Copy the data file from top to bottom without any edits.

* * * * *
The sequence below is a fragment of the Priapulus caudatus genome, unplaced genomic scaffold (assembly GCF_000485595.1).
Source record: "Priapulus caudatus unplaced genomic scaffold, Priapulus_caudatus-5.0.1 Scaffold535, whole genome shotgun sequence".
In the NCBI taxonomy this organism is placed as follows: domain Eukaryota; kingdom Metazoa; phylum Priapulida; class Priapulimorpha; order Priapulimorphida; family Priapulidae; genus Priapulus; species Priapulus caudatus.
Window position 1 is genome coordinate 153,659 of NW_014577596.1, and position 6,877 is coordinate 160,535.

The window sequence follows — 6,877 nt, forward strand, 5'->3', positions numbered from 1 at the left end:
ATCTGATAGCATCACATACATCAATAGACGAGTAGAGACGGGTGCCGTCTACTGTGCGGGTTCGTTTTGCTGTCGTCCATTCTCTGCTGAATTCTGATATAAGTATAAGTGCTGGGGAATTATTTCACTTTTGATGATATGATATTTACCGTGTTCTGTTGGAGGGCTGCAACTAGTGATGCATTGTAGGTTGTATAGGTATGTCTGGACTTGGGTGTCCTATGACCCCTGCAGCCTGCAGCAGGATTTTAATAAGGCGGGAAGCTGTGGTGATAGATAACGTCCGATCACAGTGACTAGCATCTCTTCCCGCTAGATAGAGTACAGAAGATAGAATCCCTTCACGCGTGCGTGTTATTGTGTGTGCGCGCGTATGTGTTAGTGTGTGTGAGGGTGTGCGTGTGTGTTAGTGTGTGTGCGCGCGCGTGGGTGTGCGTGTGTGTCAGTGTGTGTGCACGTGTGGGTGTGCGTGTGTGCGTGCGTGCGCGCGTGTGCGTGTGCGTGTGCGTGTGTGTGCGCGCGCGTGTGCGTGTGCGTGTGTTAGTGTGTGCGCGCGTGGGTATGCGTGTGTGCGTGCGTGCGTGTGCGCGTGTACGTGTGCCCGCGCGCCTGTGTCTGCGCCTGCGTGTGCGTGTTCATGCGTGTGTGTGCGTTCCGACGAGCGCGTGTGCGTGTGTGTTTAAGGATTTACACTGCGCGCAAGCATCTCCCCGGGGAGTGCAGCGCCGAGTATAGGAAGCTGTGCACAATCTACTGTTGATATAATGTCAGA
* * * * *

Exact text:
The sequence below is a fragment of the Priapulus caudatus genome, unplaced genomic scaffold (assembly GCF_000485595.1).
Source record: "Priapulus caudatus unplaced genomic scaffold, Priapulus_caudatus-5.0.1 Scaffold535, whole genome shotgun sequence".
In the NCBI taxonomy this organism is placed as follows: domain Eukaryota; kingdom Metazoa; phylum Priapulida; class Priapulimorpha; order Priapulimorphida; family Priapulidae; genus Priapulus; species Priapulus caudatus.
Window position 1 is genome coordinate 153,659 of NW_014577596.1, and position 6,877 is coordinate 160,535.

The window sequence follows — 6,877 nt, forward strand, 5'->3', positions numbered from 1 at the left end:
ATCTGATAGCATCACATACATCAATAGACGAGTAGAGACGGGTGCCGTCTACTGTGCGGGTTCGTTTTGCTGTCGTCCATTCTCTGCTGAATTCTGATATAAGTATAAGTGCTGGGGAATTATTTCACTTTTGATGATATGATATTTACCGTGTTCTGTTGGAGGGCTGCAACTAGTGATGCATTGTAGGTTGTATAGGTATGTCTGGACTTGGGTGTCCTATGACCCCTGCAGCCTGCAGCAGGATTTTAATAAGGCGGGAAGCTGTGGTGATAGATAACGTCCGATCACAGTGACTAGCATCTCTTCCCGCTAGATAGAGTACAGAAGATAGAATCCCTTCACGCGTGCGTGTTATTGTGTGTGCGCGCGTATGTGTTAGTGTGTGTGAGGGTGTGCGTGTGTGTTAGTGTGTGTGCGCGCGCGTGGGTGTGCGTGTGTGTCAGTGTGTGTGCACGTGTGGGTGTGCGTGTGTGCGTGCGTGCGCGCGTGTGCGTGTGCGTGTGCGTGTGTGTGCGCGCGCGTGTGCGTGTGCGTGTGTTAGTGTGTGCGCGCGTGGGTATGCGTGTGTGCGTGCGTGCGTGTGCGCGTGTACGTGTGCCCGCGCGCCTGTGTCTGCGCCTGCGTGTGCGTGTTCATGCGTGTGTGTGCGTTCCGACGAGCGCGTGTGCGTGTGTGTTTAAGGATTTACACTGCGCGCAAGCATCTCCCCGGGGAGTGCAGCGCCGAGTATAGGAAGCTGTGCACAATCTACTGTTGATATAATGTCAGA